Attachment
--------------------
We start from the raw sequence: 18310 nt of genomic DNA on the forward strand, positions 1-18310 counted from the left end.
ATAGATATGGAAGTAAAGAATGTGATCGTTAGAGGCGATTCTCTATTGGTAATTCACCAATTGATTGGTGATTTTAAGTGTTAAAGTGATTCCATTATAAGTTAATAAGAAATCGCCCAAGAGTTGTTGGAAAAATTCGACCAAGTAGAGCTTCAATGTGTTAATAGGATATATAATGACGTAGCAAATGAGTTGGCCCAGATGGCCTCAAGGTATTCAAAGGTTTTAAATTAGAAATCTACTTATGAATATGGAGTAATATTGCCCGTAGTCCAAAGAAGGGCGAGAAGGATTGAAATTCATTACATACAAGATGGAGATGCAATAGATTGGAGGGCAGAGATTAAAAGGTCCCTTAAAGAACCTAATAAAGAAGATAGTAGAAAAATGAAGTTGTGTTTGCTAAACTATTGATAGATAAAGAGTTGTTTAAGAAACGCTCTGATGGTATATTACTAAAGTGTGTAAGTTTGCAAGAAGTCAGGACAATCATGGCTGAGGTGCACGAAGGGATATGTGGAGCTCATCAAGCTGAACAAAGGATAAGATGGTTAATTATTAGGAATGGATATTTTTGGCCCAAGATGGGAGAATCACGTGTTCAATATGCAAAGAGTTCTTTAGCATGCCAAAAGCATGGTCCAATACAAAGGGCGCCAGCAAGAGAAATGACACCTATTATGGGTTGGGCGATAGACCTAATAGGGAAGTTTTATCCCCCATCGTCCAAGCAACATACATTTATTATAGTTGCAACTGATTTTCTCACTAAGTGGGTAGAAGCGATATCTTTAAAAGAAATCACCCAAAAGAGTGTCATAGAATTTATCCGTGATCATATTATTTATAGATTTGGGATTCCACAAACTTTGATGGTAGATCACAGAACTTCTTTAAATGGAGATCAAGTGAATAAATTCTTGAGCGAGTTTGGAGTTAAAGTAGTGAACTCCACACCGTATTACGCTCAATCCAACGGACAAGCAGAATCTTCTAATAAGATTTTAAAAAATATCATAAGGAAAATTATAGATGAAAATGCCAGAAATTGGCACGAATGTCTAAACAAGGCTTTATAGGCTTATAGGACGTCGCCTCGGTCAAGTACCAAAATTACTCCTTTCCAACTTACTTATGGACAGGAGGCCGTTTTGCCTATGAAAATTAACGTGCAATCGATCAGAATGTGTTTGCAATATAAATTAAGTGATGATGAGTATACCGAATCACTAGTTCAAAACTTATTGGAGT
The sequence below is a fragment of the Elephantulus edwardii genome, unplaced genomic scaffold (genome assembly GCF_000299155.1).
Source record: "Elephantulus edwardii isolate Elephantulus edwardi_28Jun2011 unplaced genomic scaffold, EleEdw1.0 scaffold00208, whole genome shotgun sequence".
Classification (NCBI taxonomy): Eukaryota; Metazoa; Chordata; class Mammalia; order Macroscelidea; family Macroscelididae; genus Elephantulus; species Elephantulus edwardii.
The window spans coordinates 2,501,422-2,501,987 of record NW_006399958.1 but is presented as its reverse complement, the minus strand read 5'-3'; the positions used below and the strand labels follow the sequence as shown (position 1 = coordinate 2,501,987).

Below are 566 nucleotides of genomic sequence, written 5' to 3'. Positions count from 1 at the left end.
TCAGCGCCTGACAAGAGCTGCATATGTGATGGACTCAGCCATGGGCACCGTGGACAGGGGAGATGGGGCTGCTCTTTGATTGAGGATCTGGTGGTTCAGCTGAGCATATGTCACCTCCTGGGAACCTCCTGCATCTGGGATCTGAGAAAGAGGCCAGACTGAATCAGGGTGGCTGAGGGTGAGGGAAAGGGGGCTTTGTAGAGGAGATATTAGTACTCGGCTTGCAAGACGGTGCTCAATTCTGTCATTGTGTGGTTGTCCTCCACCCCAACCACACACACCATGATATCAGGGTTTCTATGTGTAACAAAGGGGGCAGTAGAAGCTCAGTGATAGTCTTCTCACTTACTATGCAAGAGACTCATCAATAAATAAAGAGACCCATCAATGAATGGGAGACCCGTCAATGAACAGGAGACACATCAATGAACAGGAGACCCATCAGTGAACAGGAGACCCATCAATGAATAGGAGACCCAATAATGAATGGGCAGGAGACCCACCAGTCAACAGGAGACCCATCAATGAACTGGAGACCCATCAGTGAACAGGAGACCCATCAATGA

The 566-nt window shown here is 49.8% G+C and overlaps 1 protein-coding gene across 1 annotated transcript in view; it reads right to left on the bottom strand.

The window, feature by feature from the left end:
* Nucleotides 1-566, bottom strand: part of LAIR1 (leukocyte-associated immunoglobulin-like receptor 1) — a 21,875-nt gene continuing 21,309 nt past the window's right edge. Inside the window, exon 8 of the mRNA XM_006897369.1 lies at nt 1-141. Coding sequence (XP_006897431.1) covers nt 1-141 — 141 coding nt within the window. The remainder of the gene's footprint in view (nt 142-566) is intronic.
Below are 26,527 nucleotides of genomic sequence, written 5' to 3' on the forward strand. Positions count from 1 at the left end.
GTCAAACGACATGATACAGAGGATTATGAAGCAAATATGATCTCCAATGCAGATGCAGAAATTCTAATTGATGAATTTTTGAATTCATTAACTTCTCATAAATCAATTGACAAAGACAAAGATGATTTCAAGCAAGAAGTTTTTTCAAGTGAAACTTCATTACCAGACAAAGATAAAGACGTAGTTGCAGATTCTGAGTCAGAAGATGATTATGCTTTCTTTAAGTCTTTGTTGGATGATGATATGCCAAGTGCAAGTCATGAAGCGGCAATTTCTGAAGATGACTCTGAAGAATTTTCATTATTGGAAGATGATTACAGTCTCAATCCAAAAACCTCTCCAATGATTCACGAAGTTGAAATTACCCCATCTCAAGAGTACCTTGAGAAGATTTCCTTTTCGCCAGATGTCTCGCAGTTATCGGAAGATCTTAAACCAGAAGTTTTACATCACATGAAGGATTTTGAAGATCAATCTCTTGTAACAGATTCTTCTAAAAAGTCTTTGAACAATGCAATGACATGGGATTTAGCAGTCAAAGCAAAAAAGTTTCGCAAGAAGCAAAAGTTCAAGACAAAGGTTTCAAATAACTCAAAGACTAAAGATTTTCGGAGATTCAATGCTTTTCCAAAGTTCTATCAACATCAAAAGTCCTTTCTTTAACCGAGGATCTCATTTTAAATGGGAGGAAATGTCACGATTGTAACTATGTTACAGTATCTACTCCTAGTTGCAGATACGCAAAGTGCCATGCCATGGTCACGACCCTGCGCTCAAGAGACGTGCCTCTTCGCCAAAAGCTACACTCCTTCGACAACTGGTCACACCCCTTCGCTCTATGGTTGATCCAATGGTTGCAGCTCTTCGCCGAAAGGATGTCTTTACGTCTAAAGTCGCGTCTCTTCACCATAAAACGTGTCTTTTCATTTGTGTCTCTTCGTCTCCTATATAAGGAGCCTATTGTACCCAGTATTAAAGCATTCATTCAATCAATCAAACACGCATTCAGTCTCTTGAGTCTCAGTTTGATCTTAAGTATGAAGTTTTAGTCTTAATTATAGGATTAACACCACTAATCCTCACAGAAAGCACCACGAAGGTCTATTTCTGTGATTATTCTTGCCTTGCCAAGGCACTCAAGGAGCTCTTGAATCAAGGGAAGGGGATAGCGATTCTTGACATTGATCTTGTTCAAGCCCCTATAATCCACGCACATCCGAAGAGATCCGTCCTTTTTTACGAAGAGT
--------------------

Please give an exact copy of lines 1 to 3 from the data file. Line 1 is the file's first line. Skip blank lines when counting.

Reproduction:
We start from the raw sequence: 18310 nt of genomic DNA on the forward strand, positions 1-18310 counted from the left end.
ATAGATATGGAAGTAAAGAATGTGATCGTTAGAGGCGATTCTCTATTGGTAATTCACCAATTGATTGGTGATTTTAAGTGTTAAAGTGATTCCATTATAAGTTAATAAGAAATCGCCCAAGAGTTGTTGGAAAAATTCGACCAAGTAGAGCTTCAATGTGTTAATAGGATATATAATGACGTAGCAAATGAGTTGGCCCAGATGGCCTCAAGGTATTCAAAGGTTTTAAATTAGAAATCTACTTATGAATATGGAGTAATATTGCCCGTAGTCCAAAGAAGGGCGAGAAGGATTGAAATTCATTACATACAAGATGGAGATGCAATAGATTGGAGGGCAGAGATTAAAAGGTCCCTTAAAGAACCTAATAAAGAAGATAGTAGAAAAATGAAGTTGTGTTTGCTAAACTATTGATAGATAAAGAGTTGTTTAAGAAACGCTCTGATGGTATATTACTAAAGTGTGTAAGTTTGCAAGAAGTCAGGACAATCATGGCTGAGGTGCACGAAGGGATATGTGGAGCTCATCAAGCTGAACAAAGGATAAGATGGTTAATTATTAGGAATGGATATTTTTGGCCCAAGATGGGAGAATCACGTGTTCAATATGCAAAGAGTTCTTTAGCATGCCAAAAGCATGGTCCAATACAAAGGGCGCCAGCAAGAGAAATGACACCTATTATGGGTTGGGCGATAGACCTAATAGGGAAGTTTTATCCCCCATCGTCCAAGCAACATACATTTATTATAGTTGCAACTGATTTTCTCACTAAGTGGGTAGAAGCGATATCTTTAAAAGAAATCACCCAAAAGAGTGTCATAGAATTTATCCGTGATCATATTATTTATAGATTTGGGATTCCACAAACTTTGATGGTAGATCACAGAACTTCTTTAAATGGAGATCAAGTGAATAAATTCTTGAGCGAGTTTGGAGTTAAAGTAGTGAACTCCACACCGTATTACGCTCAATCCAACGGACAAGCAGAATCTTCTAATAAGATTTTAAAAAATATCATAAGGAAAATTATAGATGAAAATGCCAGAAATTGGCACGAATGTCTAAACAAGGCTTTATAGGCTTATAGGACGTCGCCTCGGTCAAGTACCAAAATTACTCCTTTCCAACTTACTTATGGACAGGAGGCCGTTTTGCCTATGAAAATTAACGTGCAATCGATCAGAATGTGTTTGCAATATAAATTAAGTGATGATGAGTATACCGAATCACTAGTTCAAAACTTATTGGAGT
The sequence below is a fragment of the Elephantulus edwardii genome, unplaced genomic scaffold (genome assembly GCF_000299155.1).